The first impression and perceived reputation that can be found when someone searches for your personal name, brand or business online can have a huge impact in both your personal and business success.
For individuals, everything from how you run you personal life, take on new job opportunities and how others have a perception of you first come to mind.
From a business and brand perspective, it's more about customer loyalty, bringing in new sales and how negative online reviews and content can influence buyer decisions.
No matter what area of reputation management you are looking at, it's important to appreciate and follow through on the advice given by experts within our industry.
This is exactly why we continue to bring you some of the smartest minds in the industry when it comes to monitoring and repairing your online reputation through our weekly "Ask the Reputation Management Expert" series.
Chris Martin Shares His Best Advice on How to Protect Your Online Reputation
Q: Please tell us a bit about yourself and how you got into the reputation management space.
A: We started out offering reputation management services in 2007 under the name ReputationHawk. It’s a boutique firm where we usually run campaigns for 20-40 clients at a time. In 2010 we started working on automating some of our internal processes and we launched the first version of Repumatic. Repumatic is a streamlined, fully transparent, low cost system that can be used as a Do It Yourself platform or 100% turnkey low cost concierge services.
Q: What is an online reputation specialist and why are they now so valuable to businesses and brands?
A: I think it’s someone who can provide a solution for any online reputation problem or need. I think an online reputation specialist should also be able to provide insights and know where to point people if their service offering is not ideal for the specific project.
Q: As an individual or brand, what is the best way to find out what people are saying about a specific name/brand online?
A: You can really just take your pick. There are so many solutions for Reputation Monitoring out there these days. You can use Google alerts or something more robust. Andy Beal has a good one with Trackur. In Repumatic we offer free reputation monitoring. We break it up into three categories with a defamation monitor, social, and review monitoring.
Q: When negative content, complaints or reviews are found, what is the best action to take in regards to resolving the issue and possibly getting it removed?
A: It’s a tough landscape. First you have to deal with trust algorithms in search engines that can favor sites like Yelp, Ripoff Report and others. Then you have to deal with negativity bias, a psychological phenomena where humans are attracted to negative information. IE Company is great / Company is a scam! (Which one would you click on?) So you have negative reviews on sites that already have high trust scores in search engines and those search engines track users clicking those links. Of course we do that because of our engrained negativity bias, but search engines don’t know that. The web sites hosting negative content just end up with higher relevancy scores. It’s a tough combination for businesses and can drive negative reviews to the top of search results in a hurry.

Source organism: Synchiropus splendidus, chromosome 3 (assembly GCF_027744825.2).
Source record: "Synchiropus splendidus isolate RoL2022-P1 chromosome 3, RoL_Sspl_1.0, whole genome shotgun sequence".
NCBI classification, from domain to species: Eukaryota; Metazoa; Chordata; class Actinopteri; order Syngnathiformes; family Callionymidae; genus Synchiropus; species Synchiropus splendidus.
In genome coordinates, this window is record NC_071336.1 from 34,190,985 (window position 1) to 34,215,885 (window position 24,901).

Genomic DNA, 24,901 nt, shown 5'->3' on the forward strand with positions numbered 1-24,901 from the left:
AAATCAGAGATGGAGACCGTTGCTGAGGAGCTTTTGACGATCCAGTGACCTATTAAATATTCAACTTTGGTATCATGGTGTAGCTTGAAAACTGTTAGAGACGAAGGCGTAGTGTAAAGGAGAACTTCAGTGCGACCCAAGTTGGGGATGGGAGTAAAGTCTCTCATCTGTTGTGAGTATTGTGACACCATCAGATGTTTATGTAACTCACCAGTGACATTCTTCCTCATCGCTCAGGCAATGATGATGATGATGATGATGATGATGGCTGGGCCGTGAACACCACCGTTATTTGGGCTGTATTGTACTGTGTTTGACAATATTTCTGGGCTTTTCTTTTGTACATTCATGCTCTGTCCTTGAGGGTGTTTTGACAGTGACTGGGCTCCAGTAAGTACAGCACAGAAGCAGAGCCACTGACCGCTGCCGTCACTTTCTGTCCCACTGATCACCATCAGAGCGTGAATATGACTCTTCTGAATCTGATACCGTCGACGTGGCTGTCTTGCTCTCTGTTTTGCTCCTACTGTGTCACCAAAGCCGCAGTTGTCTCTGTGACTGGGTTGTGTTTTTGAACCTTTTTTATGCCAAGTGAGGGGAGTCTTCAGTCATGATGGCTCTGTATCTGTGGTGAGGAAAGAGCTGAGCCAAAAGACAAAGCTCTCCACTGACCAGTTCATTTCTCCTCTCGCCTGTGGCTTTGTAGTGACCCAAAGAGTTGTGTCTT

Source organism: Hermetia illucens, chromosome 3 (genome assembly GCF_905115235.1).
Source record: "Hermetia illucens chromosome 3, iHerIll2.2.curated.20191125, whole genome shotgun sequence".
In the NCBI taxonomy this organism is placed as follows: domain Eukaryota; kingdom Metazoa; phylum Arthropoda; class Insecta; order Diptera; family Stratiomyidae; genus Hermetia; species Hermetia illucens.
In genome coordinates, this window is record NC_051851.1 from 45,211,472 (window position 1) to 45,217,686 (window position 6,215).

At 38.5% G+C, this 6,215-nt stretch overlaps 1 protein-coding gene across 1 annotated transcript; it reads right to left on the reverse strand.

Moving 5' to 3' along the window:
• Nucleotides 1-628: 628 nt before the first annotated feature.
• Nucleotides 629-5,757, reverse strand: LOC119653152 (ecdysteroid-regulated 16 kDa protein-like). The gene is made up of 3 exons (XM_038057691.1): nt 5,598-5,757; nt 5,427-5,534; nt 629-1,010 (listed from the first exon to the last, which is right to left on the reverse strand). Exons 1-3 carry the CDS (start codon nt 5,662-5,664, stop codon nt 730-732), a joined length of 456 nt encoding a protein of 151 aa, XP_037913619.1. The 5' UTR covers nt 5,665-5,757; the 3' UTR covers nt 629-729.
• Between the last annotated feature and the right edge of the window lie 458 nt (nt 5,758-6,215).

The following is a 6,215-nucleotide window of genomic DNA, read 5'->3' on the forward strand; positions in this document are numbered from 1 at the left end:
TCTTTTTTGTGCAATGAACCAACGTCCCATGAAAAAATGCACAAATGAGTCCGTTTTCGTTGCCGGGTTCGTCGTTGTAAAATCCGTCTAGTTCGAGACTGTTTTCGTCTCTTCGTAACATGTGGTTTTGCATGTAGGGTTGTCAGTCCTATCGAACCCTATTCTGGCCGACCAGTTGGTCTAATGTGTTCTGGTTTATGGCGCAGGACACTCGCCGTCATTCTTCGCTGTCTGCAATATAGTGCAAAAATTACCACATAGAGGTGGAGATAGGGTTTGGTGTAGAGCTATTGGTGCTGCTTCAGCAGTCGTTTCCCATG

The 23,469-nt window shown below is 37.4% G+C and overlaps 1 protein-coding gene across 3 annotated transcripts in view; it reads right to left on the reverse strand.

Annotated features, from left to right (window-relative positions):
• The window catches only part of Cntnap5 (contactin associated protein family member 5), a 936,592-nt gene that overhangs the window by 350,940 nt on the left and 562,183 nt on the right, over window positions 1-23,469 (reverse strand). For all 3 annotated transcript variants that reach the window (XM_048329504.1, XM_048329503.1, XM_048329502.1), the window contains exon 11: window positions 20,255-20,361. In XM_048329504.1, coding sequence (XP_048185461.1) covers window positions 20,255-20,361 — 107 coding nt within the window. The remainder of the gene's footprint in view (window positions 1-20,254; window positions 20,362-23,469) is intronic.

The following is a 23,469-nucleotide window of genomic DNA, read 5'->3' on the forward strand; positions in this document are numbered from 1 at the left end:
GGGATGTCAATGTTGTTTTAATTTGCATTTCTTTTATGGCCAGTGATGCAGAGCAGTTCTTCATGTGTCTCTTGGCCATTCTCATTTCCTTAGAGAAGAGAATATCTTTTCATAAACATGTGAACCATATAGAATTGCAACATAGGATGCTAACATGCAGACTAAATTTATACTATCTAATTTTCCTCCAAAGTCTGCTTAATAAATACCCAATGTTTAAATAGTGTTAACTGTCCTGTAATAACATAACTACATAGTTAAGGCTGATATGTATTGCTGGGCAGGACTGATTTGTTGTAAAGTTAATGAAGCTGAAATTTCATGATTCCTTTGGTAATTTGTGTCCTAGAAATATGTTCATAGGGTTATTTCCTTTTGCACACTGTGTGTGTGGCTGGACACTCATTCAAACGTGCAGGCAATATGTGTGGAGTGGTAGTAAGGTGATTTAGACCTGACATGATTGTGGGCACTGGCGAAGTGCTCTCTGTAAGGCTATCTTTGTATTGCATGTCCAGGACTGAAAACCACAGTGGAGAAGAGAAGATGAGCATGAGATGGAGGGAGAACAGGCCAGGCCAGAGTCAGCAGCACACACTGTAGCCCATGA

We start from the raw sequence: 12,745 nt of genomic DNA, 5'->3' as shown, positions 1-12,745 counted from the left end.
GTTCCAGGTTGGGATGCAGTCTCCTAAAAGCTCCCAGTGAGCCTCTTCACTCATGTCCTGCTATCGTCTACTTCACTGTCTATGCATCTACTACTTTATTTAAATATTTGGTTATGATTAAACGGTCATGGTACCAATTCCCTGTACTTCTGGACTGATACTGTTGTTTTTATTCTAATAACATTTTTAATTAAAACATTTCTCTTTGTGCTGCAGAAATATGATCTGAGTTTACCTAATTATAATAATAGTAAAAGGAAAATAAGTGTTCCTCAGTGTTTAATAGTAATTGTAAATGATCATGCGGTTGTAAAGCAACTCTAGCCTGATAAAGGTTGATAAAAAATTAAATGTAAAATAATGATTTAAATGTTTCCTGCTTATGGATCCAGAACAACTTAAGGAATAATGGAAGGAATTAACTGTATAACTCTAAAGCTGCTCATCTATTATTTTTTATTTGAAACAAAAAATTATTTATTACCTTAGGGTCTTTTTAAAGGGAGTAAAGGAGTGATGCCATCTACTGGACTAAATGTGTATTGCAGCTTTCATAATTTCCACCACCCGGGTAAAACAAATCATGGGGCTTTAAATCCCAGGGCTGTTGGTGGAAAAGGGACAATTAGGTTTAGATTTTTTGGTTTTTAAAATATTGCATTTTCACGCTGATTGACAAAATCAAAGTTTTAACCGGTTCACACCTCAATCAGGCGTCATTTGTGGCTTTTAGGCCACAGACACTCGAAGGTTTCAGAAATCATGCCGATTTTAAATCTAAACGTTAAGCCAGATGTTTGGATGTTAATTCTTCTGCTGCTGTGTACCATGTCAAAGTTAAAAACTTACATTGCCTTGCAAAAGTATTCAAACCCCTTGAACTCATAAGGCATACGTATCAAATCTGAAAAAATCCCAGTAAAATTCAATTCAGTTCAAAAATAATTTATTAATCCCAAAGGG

If you don’t have any negative reviews then keep building your online presence as a proactive measure and hope your luck continues. Sooner or later though as you get more exposure and volume you will end up with a wacky customer or unethical competitor bashing you online.
If it’s a major site like Yelp or Google reviews then hopefully they used bad language. Then it’s just a matter of flagging them for being inappropriate. If not you have to encourage customers with positive experiences to post reviews. This is more in the realm of band aids than permanent fixes. If the post is really damaging and you aren’t that big yet then you may need to consider rebranding under an alternate name. If you do so make sure to build out your online rep in advance.
Most other unwanted publicity can be suppressed in search engines with a strong reputation management campaign. This can however be cost prohibitive. Reputation Management companies typically charge anywhere from $500 - $10,000/Month. The Repumatic service is $199/Month but even that can be a stretch for some small businesses.
If it’s a clear case of defamation and the poster left an online footprint then you can of course pursue a defamation case. Once the case is settled you can send the court order to Google and other search engines with a request to remove the reviews/links. This process unfortunately involves a lot of time, stress, and money and can get a little mind boggling tracking down every scraper site with an automated bot that reposted the content on sites hosted in places like Russia, Taiwan, etc.
Q: Of all the review sites online, which are most harmful to a brands reputation and how should they be approached?